How Cherith Dried Up

Although it’s not clear to me why, M is concerned with countering the opposing narrative in regards to how and when the brook dried up. Let’s look at the “how” first:

The famine initiated by Elijah seems to be an invention of M. The original reader doesn’t seem to be aware of such a famine, causing M to mention it twice. The famine is then used as the reason for the brook drying. Additionally, the famine could possibly be an alternative reason for why Ahab is looking for Elijah. It’s not clear why Elijah is a fugitive in the opposing narrative. The famine is in contrast to the opposing narrative, which views the dry brook as part of it’s regular seasonal drying. The “brook” here is actually a wadi, and as such, would have experienced regular dry spells.

Additionally, the famine theme throughout the Elijah cycles may be part of a strategy by M to promote Yahweh as a fertility god by having one of His prophets control the rain. Furthermore, it’s possible that the original readers were experiencing a famine at the time of composition.

When Cherith Dried Up

As to when the brook dried up, M stresses the point that it dried at least a day after Elijah was there. This is indicated in two ways. This first is that M explicitly says that the brook dried up “after a day”. The second is by telling that the ravens brought Elijah bread and flesh in the morning and in the evening = 1 day. After the ravens brought him food, he was still able to drink from the brook, indicating that it was not yet dry.

The original reader was likely familiar with “the ravens”. The use of the definite article instead of “some ravens” or simply “ravens” indicate that the ravens were part of the opposing narrative. However, I’m unable to reconstruct how they were a part of it. We could speculate that this cycle was the last cycle of the opposing narrative, and that Elijah had died (from thirst, because the brook was dry) and the ravens ate his flesh.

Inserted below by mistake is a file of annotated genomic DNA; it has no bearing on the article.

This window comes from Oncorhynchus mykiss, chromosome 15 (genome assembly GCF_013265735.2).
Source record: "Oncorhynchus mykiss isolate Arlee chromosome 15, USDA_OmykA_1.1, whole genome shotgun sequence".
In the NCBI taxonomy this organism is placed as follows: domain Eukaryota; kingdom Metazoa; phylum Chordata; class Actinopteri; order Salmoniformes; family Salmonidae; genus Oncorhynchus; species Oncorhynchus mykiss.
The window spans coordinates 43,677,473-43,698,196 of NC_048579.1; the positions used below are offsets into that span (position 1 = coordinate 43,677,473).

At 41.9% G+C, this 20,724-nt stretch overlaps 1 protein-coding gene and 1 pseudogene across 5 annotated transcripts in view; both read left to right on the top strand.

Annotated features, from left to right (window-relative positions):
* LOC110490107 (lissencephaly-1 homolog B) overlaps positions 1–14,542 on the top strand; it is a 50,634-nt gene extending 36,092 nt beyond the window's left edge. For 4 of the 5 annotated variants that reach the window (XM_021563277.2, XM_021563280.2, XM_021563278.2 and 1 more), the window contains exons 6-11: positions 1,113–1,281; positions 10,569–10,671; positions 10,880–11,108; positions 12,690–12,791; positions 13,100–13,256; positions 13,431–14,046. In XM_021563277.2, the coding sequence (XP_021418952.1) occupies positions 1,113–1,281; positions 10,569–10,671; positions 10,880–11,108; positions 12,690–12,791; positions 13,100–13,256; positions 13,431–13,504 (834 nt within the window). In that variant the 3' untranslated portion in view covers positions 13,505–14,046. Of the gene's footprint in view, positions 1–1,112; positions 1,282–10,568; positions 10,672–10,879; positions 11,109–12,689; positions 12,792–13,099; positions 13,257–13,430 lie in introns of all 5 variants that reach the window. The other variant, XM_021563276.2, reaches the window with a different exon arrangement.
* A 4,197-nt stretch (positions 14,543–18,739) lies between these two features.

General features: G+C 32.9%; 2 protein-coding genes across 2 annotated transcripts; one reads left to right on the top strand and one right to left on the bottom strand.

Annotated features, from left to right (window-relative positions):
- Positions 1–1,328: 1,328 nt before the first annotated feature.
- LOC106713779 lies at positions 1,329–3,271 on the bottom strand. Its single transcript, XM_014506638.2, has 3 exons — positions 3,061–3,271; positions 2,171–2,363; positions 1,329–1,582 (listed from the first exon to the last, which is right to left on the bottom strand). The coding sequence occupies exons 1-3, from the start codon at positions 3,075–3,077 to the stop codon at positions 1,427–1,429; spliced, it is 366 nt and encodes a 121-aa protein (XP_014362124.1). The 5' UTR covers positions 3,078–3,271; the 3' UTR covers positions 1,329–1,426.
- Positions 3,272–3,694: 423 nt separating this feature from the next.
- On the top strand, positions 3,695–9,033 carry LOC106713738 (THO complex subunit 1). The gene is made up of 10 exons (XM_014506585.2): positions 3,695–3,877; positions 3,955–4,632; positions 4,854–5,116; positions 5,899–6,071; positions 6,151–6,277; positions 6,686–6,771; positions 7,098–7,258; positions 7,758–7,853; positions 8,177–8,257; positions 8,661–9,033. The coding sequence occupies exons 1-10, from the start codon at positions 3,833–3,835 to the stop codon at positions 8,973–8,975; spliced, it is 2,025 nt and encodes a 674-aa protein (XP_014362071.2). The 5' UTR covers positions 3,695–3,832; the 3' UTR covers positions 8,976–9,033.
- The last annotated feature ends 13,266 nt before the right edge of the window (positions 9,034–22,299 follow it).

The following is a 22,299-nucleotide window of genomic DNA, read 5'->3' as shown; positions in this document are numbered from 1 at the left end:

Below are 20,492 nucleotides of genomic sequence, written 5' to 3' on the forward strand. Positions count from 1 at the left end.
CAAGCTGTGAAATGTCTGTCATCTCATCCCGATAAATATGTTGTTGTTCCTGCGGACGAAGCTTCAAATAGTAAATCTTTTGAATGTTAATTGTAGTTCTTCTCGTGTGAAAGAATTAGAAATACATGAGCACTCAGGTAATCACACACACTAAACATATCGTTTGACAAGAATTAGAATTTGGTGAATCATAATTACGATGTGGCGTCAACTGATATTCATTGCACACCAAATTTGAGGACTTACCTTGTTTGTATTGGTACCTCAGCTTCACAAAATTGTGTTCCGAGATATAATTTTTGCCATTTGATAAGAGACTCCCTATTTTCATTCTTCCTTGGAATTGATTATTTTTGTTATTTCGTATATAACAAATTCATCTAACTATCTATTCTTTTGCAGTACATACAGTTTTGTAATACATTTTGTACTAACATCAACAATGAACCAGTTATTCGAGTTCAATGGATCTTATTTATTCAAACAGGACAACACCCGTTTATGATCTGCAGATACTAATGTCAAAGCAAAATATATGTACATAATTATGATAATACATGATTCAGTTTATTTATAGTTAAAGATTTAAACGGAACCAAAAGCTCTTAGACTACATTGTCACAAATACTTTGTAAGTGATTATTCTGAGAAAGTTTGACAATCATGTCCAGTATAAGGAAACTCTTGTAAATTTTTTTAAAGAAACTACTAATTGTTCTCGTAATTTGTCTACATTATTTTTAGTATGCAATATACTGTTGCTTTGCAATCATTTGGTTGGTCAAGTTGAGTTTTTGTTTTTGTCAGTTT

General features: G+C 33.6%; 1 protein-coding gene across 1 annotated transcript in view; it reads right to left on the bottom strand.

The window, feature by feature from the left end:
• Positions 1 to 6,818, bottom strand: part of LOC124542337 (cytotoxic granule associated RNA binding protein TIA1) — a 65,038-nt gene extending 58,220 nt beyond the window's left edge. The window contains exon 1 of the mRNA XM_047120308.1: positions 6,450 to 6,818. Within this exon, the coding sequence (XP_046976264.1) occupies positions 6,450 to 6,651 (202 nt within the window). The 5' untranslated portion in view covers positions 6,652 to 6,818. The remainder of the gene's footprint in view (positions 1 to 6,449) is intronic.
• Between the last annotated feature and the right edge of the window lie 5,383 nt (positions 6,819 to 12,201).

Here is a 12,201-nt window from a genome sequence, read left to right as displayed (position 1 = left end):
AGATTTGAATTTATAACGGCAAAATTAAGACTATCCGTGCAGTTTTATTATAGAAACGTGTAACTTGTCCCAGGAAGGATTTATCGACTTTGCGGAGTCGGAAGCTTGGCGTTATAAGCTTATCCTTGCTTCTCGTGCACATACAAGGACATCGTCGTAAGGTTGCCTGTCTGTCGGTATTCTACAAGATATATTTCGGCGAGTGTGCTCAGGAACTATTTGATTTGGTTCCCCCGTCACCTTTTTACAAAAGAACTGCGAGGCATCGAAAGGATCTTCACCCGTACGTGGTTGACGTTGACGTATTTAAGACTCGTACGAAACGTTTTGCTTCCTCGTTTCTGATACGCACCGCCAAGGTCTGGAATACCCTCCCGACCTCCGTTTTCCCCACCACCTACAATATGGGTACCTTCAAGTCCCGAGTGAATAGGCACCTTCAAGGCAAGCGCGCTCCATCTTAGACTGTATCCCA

Given that the opposing narrative has the brook drying up because of the dry season, we can assume that it dried up during that season. However, the emphasis of when it dried, seems to be in relation to Elijah, and I am unable to ascertain from the text how the opposing narrative had dried up in relation to him.

Which Elohim Did Elijah Serve?

M has Elijah tell Ahab that he stands before the Elohim of Israel, thereby countering the opposing claim that he did not serve the Elohim of Israel. If Elijah wasn’t serving the Elohim of Israel, then what Elohim was he serving? The text doesn’t give us much to answer this question.

Was Yahweh the Elohim of Israel?

M tells us explicitly that Yahweh is the Elohim of Israel, but the opposing narrative may have disagreed, and one reason is because Yahweh was not alive. We don’t seem to have any indication as to why that was, but some possibilities are that Yahweh wasn’t born/didn’t exist, or that he was killed by another god. Regardless, M makes it a point to say that Yahweh was alive.

Additionally, Elijah’s (and Elisha’s) name may have been beneficial to M’s narrative since they are combinations of Elohim and Yahweh:

Elijah’s name seems to be symbolic of his special mission, which is to confess that Yahweh (Jah) is his God (Eli).

DeVries, S. J. (2003). 1 Kings (2nd ed, Vol. 12, p. 216). Dallas: Word, Inc.